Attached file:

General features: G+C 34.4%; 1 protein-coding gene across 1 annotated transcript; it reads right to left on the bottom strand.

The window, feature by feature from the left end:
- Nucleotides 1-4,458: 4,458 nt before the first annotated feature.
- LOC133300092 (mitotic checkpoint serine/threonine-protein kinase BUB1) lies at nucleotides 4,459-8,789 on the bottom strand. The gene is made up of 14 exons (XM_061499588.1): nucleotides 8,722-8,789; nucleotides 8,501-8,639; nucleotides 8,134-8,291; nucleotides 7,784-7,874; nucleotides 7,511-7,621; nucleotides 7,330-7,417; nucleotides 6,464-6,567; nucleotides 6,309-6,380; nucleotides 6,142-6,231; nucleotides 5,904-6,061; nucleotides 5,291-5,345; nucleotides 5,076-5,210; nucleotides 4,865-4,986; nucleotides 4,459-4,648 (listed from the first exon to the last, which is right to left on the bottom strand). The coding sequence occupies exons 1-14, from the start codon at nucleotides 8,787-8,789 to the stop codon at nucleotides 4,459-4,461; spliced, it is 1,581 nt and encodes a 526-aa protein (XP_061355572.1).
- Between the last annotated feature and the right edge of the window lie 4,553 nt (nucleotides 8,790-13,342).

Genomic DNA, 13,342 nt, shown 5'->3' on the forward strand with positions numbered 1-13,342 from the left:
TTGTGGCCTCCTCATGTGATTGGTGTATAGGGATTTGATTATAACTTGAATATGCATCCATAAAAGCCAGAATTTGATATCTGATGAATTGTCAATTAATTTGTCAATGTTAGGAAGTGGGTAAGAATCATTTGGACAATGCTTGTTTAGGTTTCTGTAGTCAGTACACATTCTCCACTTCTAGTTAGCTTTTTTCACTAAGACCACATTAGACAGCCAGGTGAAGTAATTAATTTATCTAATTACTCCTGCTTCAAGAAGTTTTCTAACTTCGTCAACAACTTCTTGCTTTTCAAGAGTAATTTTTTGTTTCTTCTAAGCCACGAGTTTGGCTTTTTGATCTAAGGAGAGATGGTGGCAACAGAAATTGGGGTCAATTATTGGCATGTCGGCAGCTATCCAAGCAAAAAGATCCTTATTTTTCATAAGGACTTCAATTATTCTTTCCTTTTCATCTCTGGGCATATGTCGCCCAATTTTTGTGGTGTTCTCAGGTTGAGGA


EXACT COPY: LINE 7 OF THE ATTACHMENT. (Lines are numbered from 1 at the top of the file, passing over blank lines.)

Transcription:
TTGTGGCCTCCTCATGTGATTGGTGTATAGGGATTTGATTATAACTTGAATATGCATCCATAAAAGCCAGAATTTGATATCTGATGAATTGTCAATTAATTTGTCAATGTTAGGAAGTGGGTAAGAATCATTTGGACAATGCTTGTTTAGGTTTCTGTAGTCAGTACACATTCTCCACTTCTAGTTAGCTTTTTTCACTAAGACCACATTAGACAGCCAGGTGAAGTAATTAATTTATCTAATTACTCCTGCTTCAAGAAGTTTTCTAACTTCGTCAACAACTTCTTGCTTTTCAAGAGTAATTTTTTGTTTCTTCTAAGCCACGAGTTTGGCTTTTTGATCTAAGGAGAGATGGTGGCAACAGAAATTGGGGTCAATTATTGGCATGTCGGCAGCTATCCAAGCAAAAAGATCCTTATTTTTCATAAGGACTTCAATTATTCTTTCCTTTTCATCTCTGGGCATATGTCGCCCAATTTTTGTGGTGTTCTCAGGTTGAGGA